“Frustrating and confusing” are the words Melanie Quigg uses to describe the convoluted process to retrieve her damage deposit from the property manager of a home she rented in Bedford.
Quigg, a social worker, moved out last year, at the end of June, 2016. Sixteen months later, on October 25, 2017, she finally held in her hand a cheque refunding her $650 damage deposit.
The cheque actually came to $1,040.39. It included almost $400 to reimburse Quigg for the fees involved in the paperwork to take her landlord (Emily Edwards of California) to small claims court and to hire a sheriff to go to the bank where the property manager (David Kennedy of Top Flight Property Management) held her damage deposit.
“There seems to be no accountability whatsoever,” commented Quigg. “The process absolutely needs to change. If a landlord or property manager wants to return your deposit, they can. If they don’t want to, they don’t have to. It’s very easy to keep your money and it takes a lot of time and money on the tenant’s part to get it back. I thought once the Tenancies Board ordered the deposit be returned, that would be it. It wasn’t. I found out I still had to hire someone to enforce that order!”
That’s when most people give up.
In Quigg’s case, after moving out she spent four months leaving phone and email messages for the property manager. Kennedy never returned her messages. The problem begins with a grey area of the Residential Tenancies Act. Section 12.5 states if there is no damage or unpaid rent, deposits must be returned 10 days after the tenant vacates. But Section 13.1 gives landlords and tenants up to one year to claim disputed monies.
Service Nova Scotia contends the two sections are not contradictory because they apply to different situations.
“The one-year time frame applies if there is a dispute over unpaid rent or damage to the unit,” Lori Errington emailed on behalf of Service Nova Scotia last July.
Unfortunately, Melanie Quigg never realized the damage deposit was in dispute, having left the place spotless. When confronted by this reporter, property manager David Kennedy said he did not intend to refund Quigg’s deposit because it was in dispute. Kennedy claimed that Quigg owed a month’s rent for breaking the lease early. Quigg insisted she did not break the lease and an adjudicator with the Residential Tenancies Board sided with her when she took her fight for the damage deposit to that tribunal.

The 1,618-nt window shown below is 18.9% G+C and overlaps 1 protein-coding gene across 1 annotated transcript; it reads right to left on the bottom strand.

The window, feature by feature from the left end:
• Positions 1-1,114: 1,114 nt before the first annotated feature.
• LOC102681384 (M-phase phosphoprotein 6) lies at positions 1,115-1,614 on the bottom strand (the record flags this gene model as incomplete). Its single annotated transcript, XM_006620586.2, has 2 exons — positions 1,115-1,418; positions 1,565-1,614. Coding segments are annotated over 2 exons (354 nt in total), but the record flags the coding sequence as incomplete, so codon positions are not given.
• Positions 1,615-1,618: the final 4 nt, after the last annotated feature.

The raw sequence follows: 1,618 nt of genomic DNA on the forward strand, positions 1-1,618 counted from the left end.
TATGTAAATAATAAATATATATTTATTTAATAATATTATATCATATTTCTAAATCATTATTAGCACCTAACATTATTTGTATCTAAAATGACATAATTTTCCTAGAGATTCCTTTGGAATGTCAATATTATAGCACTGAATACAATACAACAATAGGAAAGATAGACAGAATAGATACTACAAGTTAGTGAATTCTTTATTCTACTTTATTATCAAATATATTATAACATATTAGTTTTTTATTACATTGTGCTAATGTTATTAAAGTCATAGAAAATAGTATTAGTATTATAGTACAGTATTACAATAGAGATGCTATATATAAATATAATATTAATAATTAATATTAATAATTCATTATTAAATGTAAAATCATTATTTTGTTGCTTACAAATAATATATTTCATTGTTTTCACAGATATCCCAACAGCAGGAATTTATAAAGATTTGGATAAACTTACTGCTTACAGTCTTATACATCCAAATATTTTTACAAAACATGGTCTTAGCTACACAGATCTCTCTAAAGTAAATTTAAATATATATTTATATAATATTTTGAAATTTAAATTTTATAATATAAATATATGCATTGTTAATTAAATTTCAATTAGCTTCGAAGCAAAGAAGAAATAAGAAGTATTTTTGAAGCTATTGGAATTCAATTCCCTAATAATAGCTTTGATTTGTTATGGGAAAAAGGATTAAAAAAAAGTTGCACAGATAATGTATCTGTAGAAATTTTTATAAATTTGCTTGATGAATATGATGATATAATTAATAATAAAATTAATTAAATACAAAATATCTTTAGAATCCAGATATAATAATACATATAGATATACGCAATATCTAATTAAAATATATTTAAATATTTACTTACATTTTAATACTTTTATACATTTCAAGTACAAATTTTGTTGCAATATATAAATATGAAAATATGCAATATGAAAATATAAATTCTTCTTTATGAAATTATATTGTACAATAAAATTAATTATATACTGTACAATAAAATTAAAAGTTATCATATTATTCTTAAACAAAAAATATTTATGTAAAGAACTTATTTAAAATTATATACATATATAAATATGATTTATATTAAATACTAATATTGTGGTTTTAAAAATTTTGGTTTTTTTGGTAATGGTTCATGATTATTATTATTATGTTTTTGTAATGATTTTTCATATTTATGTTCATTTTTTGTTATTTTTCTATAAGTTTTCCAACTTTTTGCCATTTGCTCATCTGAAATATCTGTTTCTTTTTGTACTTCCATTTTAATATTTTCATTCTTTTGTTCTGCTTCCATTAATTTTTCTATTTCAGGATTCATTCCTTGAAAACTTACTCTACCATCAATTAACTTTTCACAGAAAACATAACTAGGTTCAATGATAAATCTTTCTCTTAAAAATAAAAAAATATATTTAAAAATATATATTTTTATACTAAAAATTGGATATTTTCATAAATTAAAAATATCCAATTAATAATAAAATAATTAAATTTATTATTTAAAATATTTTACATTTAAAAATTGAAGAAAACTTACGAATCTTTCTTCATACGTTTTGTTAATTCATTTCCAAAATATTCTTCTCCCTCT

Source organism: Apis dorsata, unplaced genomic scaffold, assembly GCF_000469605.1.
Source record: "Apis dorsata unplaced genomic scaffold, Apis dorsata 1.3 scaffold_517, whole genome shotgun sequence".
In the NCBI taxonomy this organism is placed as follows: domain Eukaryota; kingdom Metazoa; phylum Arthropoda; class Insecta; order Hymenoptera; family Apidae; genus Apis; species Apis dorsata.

On June 9, 2017, nearly a full year from the day she moved out of the rented house, the Residential Tenancies Board ordered the landlord to return Quigg’s deposit. Neither the landlord nor the property manager appealed the order. The cheque, however, was still nowhere close to being in the mail. The property manager chose to delay the inevitable by pointing out a spelling mistake on the original order. The adjudicator re-issued it a couple weeks later.
In August 2017, Quigg sought out Megan Deveaux at Dalhousie Legal Aid to try and enforce the order from the Tenancies Board. Damage deposits are Deveaux’s second biggest complaint. The legal aid worker describes the enforcement process as “crazy and ridiculous” and begging for government action to reform.
Deveaux says the sheriff will fail to collect unless the tenant knows where the landlord or property manager lives or the location of the bank branch where the damage deposit is legally required to be held in trust. In Quigg’s case, Kennedy had specified the bank branch and she has a record showing the sheriff withdrew the damage deposit amount on Sept.8.
Why it took until October 25 for the sheriff’s office to issue her cheque remains lost in a bureaucratic fog. Cheques are supposed to be issued at least once a month. Maybe Quigg’s cheque missed the Sept cut-off date? Who knows. By October 25, Quigg didn’t wait for the office to mail it but chose to collect it in person, having all but given up seeing her money again.
So far, efforts to interest the former and current ministers of Service Nova Scotia — Mark Furey and Geoff MacLellan, respectively — in making changes to the system appear to have fallen on deaf ears. Despite the fact one third of Nova Scotians rent their accommodation. Despite the fact New Brunswick has a more efficient process where damage deposits are paid directly to a third party — the Office of the Rentalsman. New Brunswick landlords have seven days to notify the Rentalsman if there is a dispute. If not, the Office sends out a cheque within three weeks.
Hello, Nova Scotia? Anybody home?